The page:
http://www.speaknspell.co.uk/


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The 'Citizen Cane' of boardgame commercials.


Driving Games...


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Four the price of 12 D batteries you could drive your parents crazy for about a week with Tomy Racing. Screeching tires, engines racing, crashes, and sirens. All at true-to-life-volume and all very cool. I don't know where I got this, or who gave it too me, or what ever happened to it for that matter. But I recall that I loved it while I had it. I suspect my parents got tired of spending all the money for batteries for something that would only give them a headache, and so therefore got rid of it when I wasn't looking.

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Blip was more like Pong than a racer, but I didn't know where to put it in my article to put it. So I decided to place it here because it's another Tomy game from the same era as Grand Prix. A line would travel from one screen to the next, and you had to guess where it would bounce.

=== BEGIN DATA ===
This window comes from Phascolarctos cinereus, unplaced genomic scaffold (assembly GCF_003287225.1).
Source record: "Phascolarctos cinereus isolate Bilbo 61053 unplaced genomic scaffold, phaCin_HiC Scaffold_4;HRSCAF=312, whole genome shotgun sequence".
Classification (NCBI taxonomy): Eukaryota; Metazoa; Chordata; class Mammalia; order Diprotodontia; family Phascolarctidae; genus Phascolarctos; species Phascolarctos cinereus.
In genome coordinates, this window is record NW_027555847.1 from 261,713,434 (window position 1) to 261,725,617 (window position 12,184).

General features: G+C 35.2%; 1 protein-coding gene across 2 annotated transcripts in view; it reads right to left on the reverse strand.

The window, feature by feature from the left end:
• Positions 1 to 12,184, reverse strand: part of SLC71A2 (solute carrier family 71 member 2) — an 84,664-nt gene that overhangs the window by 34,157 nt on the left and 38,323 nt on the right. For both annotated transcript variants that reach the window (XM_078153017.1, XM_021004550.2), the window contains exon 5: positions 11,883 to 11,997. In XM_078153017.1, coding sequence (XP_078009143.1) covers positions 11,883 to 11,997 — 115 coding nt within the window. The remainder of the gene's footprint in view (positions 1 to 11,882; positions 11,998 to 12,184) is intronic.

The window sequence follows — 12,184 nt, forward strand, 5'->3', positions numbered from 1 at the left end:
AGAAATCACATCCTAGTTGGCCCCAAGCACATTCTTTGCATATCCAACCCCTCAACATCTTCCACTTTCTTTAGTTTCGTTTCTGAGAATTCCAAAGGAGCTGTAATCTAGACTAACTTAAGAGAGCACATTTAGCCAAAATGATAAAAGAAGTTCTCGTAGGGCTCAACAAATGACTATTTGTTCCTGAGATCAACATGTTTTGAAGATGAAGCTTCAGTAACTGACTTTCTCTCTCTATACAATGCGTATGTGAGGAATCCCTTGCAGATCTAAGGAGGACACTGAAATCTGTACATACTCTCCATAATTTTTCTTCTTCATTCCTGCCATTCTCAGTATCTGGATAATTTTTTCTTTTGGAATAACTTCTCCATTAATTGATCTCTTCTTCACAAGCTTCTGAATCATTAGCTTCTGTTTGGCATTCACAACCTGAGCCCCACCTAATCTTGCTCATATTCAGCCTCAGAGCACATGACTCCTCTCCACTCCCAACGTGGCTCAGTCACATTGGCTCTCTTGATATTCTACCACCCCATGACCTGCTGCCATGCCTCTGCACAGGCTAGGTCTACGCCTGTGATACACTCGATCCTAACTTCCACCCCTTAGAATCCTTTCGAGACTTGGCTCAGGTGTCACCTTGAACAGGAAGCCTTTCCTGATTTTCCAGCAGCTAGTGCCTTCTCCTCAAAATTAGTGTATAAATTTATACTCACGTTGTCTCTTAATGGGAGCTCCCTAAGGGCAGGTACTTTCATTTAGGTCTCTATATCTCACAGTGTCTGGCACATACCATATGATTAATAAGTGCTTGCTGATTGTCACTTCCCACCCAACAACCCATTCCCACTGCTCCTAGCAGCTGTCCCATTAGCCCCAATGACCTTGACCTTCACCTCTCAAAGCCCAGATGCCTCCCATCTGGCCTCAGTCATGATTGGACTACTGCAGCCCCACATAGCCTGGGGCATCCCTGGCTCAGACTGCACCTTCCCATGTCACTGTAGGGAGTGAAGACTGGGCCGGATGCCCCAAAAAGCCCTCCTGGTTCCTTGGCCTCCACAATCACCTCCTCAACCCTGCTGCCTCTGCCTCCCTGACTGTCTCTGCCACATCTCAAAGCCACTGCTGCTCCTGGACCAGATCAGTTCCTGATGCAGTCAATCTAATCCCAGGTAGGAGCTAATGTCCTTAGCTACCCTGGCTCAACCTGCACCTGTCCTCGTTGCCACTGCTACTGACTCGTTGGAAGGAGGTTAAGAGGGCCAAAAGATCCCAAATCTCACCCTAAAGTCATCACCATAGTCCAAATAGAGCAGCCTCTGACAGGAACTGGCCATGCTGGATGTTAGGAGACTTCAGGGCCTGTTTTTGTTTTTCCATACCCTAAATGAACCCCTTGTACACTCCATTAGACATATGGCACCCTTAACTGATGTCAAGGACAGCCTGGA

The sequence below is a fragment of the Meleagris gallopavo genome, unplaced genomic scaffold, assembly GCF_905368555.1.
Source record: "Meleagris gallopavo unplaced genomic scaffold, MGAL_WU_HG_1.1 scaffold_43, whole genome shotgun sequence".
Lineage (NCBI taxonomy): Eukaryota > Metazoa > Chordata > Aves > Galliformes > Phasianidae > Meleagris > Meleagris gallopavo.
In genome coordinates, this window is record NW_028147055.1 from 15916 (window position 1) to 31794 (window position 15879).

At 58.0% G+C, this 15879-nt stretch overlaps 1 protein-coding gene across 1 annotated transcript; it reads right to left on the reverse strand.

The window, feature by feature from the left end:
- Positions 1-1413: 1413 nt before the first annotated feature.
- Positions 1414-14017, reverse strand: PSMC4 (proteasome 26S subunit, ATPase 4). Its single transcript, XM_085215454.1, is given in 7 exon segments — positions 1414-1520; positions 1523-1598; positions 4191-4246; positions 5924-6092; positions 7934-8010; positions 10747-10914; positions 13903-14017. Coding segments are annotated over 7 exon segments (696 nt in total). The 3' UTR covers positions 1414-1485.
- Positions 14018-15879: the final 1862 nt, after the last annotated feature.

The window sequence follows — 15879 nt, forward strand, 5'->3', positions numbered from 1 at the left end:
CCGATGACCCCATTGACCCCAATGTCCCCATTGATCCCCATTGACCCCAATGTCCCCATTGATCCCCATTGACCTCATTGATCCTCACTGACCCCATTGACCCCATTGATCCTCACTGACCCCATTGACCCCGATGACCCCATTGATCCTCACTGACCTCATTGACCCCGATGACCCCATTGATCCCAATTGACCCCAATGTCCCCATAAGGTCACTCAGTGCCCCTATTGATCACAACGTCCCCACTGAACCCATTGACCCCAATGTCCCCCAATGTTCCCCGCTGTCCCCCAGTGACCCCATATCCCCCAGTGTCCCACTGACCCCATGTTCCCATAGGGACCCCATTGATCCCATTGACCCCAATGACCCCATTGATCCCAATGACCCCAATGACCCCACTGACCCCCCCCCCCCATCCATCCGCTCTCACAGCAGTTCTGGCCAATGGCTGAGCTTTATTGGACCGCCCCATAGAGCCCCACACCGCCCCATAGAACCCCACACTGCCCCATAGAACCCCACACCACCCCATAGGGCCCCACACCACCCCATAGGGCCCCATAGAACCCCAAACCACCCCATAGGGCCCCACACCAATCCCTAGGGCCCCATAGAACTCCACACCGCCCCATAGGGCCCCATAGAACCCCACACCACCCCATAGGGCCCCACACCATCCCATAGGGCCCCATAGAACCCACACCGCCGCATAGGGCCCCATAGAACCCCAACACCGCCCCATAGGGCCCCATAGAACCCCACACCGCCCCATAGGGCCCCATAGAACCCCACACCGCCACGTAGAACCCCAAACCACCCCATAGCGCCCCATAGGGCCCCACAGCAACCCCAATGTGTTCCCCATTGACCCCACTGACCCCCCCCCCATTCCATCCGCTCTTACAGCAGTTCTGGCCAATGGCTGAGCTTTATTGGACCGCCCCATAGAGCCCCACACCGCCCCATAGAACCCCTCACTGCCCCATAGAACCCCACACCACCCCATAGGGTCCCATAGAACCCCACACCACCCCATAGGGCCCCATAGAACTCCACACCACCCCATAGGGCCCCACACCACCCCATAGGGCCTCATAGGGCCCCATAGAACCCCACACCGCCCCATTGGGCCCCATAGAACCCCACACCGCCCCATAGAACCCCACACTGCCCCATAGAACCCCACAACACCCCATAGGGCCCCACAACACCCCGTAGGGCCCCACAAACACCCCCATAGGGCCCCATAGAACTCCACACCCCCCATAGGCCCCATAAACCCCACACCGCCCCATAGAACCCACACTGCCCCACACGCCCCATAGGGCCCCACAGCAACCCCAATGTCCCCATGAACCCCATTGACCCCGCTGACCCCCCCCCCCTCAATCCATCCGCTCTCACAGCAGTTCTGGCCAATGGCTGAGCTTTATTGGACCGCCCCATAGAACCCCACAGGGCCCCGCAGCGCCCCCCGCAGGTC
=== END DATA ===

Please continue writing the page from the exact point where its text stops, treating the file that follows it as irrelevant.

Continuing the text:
Sports Games...

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When I was seven my family moved from small town Corvallis, Oregon to big town Phoenix, Arizona over Christmas break. It was quite a change to say the least. My new school had six times more students than my last. The weather was sunny and pleasant everyday as opposed to being dark and rainy. We didn't stay in Arizona for too long, but while we were there were some of the most difficult and rewarding times of my entire childhood. The first week after we had moved, there was a BIG BBQ put on by my family to welcome our arrival. Literally hundreds of people showed up: cousins, uncles, and aunts, all people I had never met before. They all seemed so happy to to finally meet me. I almost got sick that day with the pounds of ribs I ate, they remain to this day the best I have ever had.

I mention all this because my Uncle Abe, who hosted the days festivities, had Bambino Boxing for all the kids to play with. Over the next months whenever I would go over to Abe's house, we would all play the game, and see who could win the most bouts without losing.

And always we would eat the best BBQ known to man.

I'm serious.

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This one was pretty fun I remember, as long
as you didn't lose your screens. It seems to
me that they gave you three spares in the
box though.Another Christmas present from
my Grandma Nov.


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Mattel's Championship Football.

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Mattel's Championship Football 2.